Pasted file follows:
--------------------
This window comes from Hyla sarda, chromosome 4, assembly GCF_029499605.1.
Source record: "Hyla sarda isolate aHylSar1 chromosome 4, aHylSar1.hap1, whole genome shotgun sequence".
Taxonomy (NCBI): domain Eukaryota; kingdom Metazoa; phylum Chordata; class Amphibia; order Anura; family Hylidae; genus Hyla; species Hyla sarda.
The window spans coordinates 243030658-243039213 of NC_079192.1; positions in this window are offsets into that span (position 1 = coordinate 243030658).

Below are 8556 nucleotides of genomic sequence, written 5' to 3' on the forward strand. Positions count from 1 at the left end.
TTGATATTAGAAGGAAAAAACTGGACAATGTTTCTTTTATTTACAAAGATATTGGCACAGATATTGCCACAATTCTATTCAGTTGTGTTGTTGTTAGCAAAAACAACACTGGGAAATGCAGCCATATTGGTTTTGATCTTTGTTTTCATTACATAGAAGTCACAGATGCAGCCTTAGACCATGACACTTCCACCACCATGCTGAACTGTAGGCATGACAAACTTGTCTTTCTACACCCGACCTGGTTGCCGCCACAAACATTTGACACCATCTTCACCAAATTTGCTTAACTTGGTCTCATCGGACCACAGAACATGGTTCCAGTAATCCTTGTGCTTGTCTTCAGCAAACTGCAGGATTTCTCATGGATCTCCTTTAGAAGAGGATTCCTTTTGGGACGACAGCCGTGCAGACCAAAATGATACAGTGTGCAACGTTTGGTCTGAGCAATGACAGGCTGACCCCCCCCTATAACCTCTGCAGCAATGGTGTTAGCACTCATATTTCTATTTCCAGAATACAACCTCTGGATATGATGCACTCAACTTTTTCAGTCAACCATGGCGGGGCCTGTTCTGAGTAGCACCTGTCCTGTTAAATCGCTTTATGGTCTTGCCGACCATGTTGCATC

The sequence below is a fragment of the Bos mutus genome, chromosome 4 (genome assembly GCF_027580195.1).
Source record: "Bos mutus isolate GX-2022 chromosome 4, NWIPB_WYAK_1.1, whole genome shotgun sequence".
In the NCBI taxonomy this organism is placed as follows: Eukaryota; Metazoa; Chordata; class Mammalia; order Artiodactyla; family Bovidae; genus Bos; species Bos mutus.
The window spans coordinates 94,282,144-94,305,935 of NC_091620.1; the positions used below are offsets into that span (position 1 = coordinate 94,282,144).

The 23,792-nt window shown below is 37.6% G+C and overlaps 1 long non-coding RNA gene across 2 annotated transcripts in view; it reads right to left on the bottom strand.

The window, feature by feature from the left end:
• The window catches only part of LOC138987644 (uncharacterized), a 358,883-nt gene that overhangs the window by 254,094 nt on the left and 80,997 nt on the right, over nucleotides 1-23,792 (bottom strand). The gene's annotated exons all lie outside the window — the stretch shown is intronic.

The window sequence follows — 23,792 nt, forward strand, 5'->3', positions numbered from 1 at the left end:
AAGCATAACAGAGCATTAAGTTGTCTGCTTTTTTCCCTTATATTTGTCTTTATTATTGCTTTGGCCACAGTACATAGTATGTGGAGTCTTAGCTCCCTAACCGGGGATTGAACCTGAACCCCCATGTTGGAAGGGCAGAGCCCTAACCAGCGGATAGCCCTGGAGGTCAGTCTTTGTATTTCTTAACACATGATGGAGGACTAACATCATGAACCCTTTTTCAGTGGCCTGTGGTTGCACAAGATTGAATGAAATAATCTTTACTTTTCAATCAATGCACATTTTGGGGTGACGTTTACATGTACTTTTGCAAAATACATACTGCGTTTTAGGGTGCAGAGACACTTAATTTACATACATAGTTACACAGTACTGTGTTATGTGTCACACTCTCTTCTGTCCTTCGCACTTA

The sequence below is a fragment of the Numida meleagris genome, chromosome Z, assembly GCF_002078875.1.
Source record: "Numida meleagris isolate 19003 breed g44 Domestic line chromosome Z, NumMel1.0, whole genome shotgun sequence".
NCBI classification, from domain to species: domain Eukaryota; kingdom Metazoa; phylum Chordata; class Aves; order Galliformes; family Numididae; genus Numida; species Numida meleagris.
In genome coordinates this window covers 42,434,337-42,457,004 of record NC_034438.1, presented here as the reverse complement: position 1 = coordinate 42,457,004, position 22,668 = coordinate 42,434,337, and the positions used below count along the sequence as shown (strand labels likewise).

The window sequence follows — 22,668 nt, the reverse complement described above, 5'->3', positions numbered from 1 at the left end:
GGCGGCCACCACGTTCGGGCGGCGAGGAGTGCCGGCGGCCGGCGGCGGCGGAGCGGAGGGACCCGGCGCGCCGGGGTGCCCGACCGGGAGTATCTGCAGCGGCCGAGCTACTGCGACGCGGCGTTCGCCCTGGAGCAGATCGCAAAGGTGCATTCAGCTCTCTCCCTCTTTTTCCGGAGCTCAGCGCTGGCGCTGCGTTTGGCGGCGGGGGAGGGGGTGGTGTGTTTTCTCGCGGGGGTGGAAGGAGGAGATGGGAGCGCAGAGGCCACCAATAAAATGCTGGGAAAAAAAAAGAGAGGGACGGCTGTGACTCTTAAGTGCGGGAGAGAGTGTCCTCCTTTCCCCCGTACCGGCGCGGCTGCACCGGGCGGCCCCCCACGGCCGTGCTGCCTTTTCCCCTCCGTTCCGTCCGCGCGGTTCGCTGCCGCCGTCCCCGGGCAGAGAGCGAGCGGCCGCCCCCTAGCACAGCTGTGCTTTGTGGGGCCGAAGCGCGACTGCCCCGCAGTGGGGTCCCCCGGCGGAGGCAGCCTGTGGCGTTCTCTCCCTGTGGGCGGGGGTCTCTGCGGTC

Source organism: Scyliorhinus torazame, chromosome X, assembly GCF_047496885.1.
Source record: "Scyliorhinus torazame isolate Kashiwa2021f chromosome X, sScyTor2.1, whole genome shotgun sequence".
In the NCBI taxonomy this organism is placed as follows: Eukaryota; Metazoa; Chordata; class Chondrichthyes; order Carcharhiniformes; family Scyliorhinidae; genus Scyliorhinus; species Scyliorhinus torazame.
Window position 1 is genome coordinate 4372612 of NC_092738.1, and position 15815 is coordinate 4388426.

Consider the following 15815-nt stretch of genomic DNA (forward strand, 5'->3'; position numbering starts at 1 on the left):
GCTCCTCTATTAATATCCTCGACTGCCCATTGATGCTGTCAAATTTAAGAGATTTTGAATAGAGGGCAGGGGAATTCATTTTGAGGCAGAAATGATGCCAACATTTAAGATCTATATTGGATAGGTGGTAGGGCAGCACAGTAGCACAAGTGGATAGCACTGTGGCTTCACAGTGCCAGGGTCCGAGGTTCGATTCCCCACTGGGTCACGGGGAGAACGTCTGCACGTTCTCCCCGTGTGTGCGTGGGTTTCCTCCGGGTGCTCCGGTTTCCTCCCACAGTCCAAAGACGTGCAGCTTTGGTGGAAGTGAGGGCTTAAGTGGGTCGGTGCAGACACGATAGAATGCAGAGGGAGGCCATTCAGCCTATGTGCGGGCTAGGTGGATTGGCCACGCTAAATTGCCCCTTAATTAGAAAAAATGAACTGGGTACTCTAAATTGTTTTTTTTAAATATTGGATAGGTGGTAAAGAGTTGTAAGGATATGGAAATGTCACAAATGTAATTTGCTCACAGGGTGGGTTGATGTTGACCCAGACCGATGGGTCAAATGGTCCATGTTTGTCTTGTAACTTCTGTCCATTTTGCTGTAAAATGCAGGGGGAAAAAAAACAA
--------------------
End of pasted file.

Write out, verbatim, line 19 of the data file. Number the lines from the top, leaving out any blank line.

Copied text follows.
In genome coordinates this window covers 42,434,337-42,457,004 of record NC_034438.1, presented here as the reverse complement: position 1 = coordinate 42,457,004, position 22,668 = coordinate 42,434,337, and the positions used below count along the sequence as shown (strand labels likewise).